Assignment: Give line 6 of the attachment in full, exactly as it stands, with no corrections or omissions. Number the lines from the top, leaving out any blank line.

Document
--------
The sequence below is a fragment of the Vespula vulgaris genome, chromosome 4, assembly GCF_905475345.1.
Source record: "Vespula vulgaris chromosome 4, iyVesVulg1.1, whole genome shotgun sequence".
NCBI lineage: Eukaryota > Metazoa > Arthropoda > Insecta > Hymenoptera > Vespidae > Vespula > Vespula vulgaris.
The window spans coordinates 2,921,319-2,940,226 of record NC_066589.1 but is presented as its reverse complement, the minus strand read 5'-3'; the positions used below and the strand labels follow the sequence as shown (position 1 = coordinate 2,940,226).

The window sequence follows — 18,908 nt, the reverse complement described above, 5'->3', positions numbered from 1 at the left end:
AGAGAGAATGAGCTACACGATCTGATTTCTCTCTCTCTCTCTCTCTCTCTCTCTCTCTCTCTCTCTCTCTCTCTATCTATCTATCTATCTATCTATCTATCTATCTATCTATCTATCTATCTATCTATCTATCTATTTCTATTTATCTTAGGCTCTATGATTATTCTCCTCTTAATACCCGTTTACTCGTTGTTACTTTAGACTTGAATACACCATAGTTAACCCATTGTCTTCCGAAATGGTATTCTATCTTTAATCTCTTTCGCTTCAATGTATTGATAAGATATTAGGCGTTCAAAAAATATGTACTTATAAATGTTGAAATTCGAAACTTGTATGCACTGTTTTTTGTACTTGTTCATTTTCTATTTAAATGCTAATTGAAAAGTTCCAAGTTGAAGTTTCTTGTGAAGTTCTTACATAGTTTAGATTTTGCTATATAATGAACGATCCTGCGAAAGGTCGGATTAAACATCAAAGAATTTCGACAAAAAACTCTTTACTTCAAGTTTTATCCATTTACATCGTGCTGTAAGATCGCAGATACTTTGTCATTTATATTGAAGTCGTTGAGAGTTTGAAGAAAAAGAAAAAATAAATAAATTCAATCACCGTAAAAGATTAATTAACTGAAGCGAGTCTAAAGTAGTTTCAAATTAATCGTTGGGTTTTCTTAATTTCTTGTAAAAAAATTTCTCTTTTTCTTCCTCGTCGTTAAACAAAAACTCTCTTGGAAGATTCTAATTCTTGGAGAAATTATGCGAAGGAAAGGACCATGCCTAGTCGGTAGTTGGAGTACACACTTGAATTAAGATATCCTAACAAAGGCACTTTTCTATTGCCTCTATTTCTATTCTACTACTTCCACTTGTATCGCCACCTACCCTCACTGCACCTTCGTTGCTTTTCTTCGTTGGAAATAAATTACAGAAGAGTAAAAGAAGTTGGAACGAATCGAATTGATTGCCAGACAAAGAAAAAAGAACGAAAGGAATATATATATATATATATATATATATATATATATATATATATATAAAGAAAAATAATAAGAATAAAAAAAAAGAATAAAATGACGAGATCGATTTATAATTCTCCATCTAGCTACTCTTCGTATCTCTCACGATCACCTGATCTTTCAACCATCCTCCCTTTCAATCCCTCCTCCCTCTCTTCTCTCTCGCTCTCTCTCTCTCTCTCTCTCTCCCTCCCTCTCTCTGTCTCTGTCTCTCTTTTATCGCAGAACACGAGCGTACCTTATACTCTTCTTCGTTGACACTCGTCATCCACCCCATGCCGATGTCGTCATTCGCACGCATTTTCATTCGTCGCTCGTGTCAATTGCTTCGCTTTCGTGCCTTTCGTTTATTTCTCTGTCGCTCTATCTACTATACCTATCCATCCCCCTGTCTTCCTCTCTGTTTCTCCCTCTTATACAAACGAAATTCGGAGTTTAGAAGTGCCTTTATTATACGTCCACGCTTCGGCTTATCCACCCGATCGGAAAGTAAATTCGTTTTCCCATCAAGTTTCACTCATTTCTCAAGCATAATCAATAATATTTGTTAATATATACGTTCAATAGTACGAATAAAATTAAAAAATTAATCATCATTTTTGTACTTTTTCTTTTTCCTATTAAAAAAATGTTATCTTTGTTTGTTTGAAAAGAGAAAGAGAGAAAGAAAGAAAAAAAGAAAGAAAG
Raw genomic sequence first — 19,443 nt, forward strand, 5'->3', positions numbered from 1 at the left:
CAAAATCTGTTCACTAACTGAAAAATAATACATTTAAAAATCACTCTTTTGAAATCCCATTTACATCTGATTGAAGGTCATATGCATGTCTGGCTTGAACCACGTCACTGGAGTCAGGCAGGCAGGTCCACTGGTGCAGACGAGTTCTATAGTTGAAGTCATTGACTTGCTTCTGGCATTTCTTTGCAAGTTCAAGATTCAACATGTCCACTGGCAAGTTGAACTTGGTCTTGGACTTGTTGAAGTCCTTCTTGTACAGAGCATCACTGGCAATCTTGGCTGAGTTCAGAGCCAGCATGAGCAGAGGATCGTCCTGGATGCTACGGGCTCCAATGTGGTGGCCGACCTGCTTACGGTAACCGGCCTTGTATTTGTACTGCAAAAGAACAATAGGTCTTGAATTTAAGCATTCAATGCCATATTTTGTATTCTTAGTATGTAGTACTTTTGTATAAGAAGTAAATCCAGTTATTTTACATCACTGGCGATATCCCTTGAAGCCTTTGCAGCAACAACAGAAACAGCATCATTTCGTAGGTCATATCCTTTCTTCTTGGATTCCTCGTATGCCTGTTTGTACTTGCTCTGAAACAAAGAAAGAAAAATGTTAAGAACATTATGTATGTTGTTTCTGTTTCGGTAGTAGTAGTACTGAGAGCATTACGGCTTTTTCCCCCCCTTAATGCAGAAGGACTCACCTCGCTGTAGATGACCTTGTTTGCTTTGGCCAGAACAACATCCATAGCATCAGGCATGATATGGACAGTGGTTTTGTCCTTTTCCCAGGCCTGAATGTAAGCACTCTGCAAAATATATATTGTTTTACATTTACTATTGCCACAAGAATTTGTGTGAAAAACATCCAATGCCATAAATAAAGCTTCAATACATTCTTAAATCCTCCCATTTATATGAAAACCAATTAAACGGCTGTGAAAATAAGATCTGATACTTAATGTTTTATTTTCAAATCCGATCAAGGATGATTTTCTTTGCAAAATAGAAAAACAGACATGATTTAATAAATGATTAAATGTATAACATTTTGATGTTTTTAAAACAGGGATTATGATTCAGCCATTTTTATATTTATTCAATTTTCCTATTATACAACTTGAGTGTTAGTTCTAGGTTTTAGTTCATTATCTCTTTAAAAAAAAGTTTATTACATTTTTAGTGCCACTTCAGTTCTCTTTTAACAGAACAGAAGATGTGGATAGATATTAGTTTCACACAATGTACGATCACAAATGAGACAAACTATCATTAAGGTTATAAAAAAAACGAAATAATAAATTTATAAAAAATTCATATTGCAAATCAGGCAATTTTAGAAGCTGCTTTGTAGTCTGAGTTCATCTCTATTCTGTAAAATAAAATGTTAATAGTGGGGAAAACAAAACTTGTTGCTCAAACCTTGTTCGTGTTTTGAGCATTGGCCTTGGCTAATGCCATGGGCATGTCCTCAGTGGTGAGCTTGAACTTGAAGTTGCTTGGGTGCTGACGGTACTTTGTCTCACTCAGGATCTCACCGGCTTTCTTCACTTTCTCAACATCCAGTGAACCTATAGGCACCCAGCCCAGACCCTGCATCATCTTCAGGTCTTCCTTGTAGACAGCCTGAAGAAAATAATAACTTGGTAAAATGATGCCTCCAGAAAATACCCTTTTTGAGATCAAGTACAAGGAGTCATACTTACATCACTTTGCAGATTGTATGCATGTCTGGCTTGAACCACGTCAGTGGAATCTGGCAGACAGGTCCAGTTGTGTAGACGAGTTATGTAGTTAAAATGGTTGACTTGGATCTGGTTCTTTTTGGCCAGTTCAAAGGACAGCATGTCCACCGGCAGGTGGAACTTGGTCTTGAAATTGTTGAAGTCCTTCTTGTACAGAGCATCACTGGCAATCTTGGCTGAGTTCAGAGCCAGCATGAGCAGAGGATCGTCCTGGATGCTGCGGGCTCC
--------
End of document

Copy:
AGAGAGAATGAGCTACACGATCTGATTTCTCTCTCTCTCTCTCTCTCTCTCTCTCTCTCTCTCTCTCTCTCTCTATCTATCTATCTATCTATCTATCTATCTATCTATCTATCTATCTATCTATCTATCTATCTATTTCTATTTATCTTAGGCTCTATGATTATTCTCCTCTTAATACCCGTTTACTCGTTGTTACTTTAGACTTGAATACACCATAGTTAACCCATTGTCTTCCGAAATGGTATTCTATCTTTAATCTCTTTCGCTTCAATGTATTGATAAGATATTAGGCGTTCAAAAAATATGTACTTATAAATGTTGAAATTCGAAACTTGTATGCACTGTTTTTTGTACTTGTTCATTTTCTATTTAAATGCTAATTGAAAAGTTCCAAGTTGAAGTTTCTTGTGAAGTTCTTACATAGTTTAGATTTTGCTATATAATGAACGATCCTGCGAAAGGTCGGATTAAACATCAAAGAATTTCGACAAAAAACTCTTTACTTCAAGTTTTATCCATTTACATCGTGCTGTAAGATCGCAGATACTTTGTCATTTATATTGAAGTCGTTGAGAGTTTGAAGAAAAAGAAAAAATAAATAAATTCAATCACCGTAAAAGATTAATTAACTGAAGCGAGTCTAAAGTAGTTTCAAATTAATCGTTGGGTTTTCTTAATTTCTTGTAAAAAAATTTCTCTTTTTCTTCCTCGTCGTTAAACAAAAACTCTCTTGGAAGATTCTAATTCTTGGAGAAATTATGCGAAGGAAAGGACCATGCCTAGTCGGTAGTTGGAGTACACACTTGAATTAAGATATCCTAACAAAGGCACTTTTCTATTGCCTCTATTTCTATTCTACTACTTCCACTTGTATCGCCACCTACCCTCACTGCACCTTCGTTGCTTTTCTTCGTTGGAAATAAATTACAGAAGAGTAAAAGAAGTTGGAACGAATCGAATTGATTGCCAGACAAAGAAAAAAGAACGAAAGGAATATATATATATATATATATATATATATATATATATATATATATAAAGAAAAATAATAAGAATAAAAAAAAAGAATAAAATGACGAGATCGATTTATAATTCTCCATCTAGCTACTCTTCGTATCTCTCACGATCACCTGATCTTTCAACCATCCTCCCTTTCAATCCCTCCTCCCTCTCTTCTCTCTCGCTCTCTCTCTCTCTCTCTCTCTCCCTCCCTCTCTCTGTCTCTGTCTCTCTTTTATCGCAGAACACGAGCGTACCTTATACTCTTCTTCGTTGACACTCGTCATCCACCCCATGCCGATGTCGTCATTCGCACGCATTTTCATTCGTCGCTCGTGTCAATTGCTTCGCTTTCGTGCCTTTCGTTTATTTCTCTGTCGCTCTATCTACTATACCTATCCATCCCCCTGTCTTCCTCTCTGTTTCTCCCTCTTATACAAACGAAATTCGGAGTTTAGAAGTGCCTTTATTATACGTCCACGCTTCGGCTTATCCACCCGATCGGAAAGTAAATTCGTTTTCCCATCAAGTTTCACTCATTTCTCAAGCATAATCAATAATATTTGTTAATATATACGTTCAATAGTACGAATAAAATTAAAAAATTAATCATCATTTTTGTACTTTTTCTTTTTCCTATTAAAAAAATGTTATCTTTGTTTGTTTGAAAAGAGAAAGAGAGAAAGAAAGAAAAAAAGAAAGAAAG